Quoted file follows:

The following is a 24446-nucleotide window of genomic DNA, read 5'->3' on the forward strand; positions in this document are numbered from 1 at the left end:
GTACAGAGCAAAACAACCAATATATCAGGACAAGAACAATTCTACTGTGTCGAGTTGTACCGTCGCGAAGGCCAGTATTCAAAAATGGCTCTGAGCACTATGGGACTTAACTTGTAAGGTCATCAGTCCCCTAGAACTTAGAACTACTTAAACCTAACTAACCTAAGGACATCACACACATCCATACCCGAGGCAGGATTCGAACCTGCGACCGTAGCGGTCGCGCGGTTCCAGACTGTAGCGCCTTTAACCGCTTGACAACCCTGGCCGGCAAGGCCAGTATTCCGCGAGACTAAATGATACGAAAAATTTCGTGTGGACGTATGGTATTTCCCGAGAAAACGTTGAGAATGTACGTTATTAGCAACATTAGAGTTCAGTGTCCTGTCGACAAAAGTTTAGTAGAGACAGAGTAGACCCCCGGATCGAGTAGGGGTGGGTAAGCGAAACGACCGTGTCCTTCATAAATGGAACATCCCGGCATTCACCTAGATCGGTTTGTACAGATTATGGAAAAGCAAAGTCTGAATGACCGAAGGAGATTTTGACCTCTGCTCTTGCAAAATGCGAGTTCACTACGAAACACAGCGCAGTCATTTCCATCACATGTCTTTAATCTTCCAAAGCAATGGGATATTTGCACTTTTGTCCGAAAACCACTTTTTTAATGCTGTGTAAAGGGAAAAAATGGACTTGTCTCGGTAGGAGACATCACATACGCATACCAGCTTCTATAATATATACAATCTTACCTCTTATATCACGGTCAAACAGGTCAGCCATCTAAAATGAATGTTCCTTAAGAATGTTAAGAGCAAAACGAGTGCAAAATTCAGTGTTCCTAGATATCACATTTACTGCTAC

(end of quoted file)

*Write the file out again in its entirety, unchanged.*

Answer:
The following is a 24446-nucleotide window of genomic DNA, read 5'->3' on the forward strand; positions in this document are numbered from 1 at the left end:
GTACAGAGCAAAACAACCAATATATCAGGACAAGAACAATTCTACTGTGTCGAGTTGTACCGTCGCGAAGGCCAGTATTCAAAAATGGCTCTGAGCACTATGGGACTTAACTTGTAAGGTCATCAGTCCCCTAGAACTTAGAACTACTTAAACCTAACTAACCTAAGGACATCACACACATCCATACCCGAGGCAGGATTCGAACCTGCGACCGTAGCGGTCGCGCGGTTCCAGACTGTAGCGCCTTTAACCGCTTGACAACCCTGGCCGGCAAGGCCAGTATTCCGCGAGACTAAATGATACGAAAAATTTCGTGTGGACGTATGGTATTTCCCGAGAAAACGTTGAGAATGTACGTTATTAGCAACATTAGAGTTCAGTGTCCTGTCGACAAAAGTTTAGTAGAGACAGAGTAGACCCCCGGATCGAGTAGGGGTGGGTAAGCGAAACGACCGTGTCCTTCATAAATGGAACATCCCGGCATTCACCTAGATCGGTTTGTACAGATTATGGAAAAGCAAAGTCTGAATGACCGAAGGAGATTTTGACCTCTGCTCTTGCAAAATGCGAGTTCACTACGAAACACAGCGCAGTCATTTCCATCACATGTCTTTAATCTTCCAAAGCAATGGGATATTTGCACTTTTGTCCGAAAACCACTTTTTTAATGCTGTGTAAAGGGAAAAAATGGACTTGTCTCGGTAGGAGACATCACATACGCATACCAGCTTCTATAATATATACAATCTTACCTCTTATATCACGGTCAAACAGGTCAGCCATCTAAAATGAATGTTCCTTAAGAATGTTAAGAGCAAAACGAGTGCAAAATTCAGTGTTCCTAGATATCACATTTACTGCTAC